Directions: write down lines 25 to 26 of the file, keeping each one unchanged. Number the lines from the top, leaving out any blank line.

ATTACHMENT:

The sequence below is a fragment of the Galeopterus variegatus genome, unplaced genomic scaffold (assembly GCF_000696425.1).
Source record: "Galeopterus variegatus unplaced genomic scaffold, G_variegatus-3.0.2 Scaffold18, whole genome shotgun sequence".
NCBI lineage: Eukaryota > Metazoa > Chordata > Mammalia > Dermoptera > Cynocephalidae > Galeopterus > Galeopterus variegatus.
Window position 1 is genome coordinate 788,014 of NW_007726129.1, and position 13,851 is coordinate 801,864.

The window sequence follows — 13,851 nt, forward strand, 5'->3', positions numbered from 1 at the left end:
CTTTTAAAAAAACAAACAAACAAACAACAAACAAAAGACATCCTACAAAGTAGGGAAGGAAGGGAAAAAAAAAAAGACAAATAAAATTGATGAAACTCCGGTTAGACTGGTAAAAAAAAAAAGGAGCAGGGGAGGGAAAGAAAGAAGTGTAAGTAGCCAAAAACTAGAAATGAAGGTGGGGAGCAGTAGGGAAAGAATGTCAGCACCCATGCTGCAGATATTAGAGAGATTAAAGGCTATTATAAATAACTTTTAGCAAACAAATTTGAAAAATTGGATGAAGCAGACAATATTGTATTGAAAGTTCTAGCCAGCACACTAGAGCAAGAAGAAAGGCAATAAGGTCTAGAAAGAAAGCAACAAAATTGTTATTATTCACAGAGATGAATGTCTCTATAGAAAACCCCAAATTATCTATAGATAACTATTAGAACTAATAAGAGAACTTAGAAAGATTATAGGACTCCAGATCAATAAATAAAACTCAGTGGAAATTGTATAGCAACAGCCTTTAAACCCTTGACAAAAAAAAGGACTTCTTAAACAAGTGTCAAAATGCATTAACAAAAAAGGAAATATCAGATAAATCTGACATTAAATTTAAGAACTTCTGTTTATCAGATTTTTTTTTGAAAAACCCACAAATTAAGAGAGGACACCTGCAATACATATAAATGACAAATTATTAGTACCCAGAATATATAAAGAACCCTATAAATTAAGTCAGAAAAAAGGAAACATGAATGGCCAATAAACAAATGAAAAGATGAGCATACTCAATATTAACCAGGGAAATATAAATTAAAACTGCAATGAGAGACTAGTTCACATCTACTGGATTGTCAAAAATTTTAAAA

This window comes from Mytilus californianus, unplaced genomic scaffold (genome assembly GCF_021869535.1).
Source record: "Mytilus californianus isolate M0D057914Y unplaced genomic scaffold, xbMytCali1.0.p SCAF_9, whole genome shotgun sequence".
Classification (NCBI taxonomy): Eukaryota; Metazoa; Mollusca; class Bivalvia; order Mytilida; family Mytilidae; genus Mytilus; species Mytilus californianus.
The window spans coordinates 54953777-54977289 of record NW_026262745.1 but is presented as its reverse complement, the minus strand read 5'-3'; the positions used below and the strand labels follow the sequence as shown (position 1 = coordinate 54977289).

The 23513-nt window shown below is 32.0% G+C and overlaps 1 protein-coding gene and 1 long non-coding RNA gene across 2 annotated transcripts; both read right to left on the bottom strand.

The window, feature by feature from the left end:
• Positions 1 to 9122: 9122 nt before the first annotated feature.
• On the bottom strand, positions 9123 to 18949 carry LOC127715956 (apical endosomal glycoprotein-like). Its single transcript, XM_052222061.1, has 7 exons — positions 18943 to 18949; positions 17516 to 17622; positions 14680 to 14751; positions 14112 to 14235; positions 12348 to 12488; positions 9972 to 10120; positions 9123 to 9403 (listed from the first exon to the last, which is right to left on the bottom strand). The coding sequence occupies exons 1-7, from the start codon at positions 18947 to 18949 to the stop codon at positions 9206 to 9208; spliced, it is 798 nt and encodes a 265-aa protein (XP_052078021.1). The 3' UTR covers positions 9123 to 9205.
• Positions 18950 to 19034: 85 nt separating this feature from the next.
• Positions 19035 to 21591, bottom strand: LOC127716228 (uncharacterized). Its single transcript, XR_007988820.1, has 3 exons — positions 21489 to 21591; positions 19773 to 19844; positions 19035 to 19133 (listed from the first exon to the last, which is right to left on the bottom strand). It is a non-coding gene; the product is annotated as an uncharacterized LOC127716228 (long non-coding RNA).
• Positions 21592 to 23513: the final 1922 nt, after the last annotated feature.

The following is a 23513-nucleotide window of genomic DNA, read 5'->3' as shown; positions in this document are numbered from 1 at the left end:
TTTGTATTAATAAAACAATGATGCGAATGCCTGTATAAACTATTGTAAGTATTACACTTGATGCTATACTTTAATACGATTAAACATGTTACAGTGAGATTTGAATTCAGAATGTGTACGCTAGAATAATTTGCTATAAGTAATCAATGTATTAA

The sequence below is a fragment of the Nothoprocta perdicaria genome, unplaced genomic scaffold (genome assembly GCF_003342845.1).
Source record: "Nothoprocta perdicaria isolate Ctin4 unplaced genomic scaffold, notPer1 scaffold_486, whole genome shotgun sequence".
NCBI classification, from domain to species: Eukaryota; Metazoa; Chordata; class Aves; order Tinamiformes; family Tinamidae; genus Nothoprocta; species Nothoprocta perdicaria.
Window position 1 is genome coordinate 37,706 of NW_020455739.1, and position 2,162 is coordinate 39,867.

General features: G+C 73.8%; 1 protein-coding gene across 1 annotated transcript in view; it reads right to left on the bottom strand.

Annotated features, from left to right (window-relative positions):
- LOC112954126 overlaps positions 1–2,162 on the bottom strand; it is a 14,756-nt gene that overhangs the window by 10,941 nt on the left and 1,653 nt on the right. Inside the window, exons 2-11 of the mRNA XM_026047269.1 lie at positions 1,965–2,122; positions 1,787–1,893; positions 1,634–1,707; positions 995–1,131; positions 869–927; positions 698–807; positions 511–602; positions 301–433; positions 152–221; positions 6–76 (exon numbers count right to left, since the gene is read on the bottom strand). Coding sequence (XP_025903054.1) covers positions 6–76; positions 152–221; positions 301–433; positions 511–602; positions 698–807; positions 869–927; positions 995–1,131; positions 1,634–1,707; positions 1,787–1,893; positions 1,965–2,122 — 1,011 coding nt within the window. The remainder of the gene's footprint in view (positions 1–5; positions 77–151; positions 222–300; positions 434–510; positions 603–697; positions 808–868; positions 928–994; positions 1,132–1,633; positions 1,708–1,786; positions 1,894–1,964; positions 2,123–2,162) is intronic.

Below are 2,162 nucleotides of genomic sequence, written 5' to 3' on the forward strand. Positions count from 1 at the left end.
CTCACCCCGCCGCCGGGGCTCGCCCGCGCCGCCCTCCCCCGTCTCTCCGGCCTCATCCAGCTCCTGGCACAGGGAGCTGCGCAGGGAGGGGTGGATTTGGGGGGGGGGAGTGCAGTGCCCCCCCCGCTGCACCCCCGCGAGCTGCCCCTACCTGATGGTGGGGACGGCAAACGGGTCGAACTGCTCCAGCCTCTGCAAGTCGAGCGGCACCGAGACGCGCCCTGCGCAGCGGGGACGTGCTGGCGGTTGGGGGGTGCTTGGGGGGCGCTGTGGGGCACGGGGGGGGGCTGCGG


Annotated features, from left to right (window-relative positions):
- LOC112954126 overlaps positions 1–2,162 on the bottom strand; it is a 14,756-nt gene that overhangs the window by 10,941 nt on the left and 1,653 nt on the right. Inside the window, exons 2-11 of the mRNA XM_026047269.1 lie at positions 1,965–2,122; positions 1,787–1,893; positions 1,634–1,707; positions 995–1,131; positions 869–927; positions 698–807; positions 511–602; positions 301–433; positions 152–221; positions 6–76 (exon numbers count right to left, since the gene is read on the bottom strand). Coding sequence (XP_025903054.1) covers positions 6–76; positions 152–221; positions 301–433; positions 511–602; positions 698–807; positions 869–927; positions 995–1,131; positions 1,634–1,707; positions 1,787–1,893; positions 1,965–2,122 — 1,011 coding nt within the window. The remainder of the gene's footprint in view (positions 1–5; positions 77–151; positions 222–300; positions 434–510; positions 603–697; positions 808–868; positions 928–994; positions 1,132–1,633; positions 1,708–1,786; positions 1,894–1,964; positions 2,123–2,162) is intronic.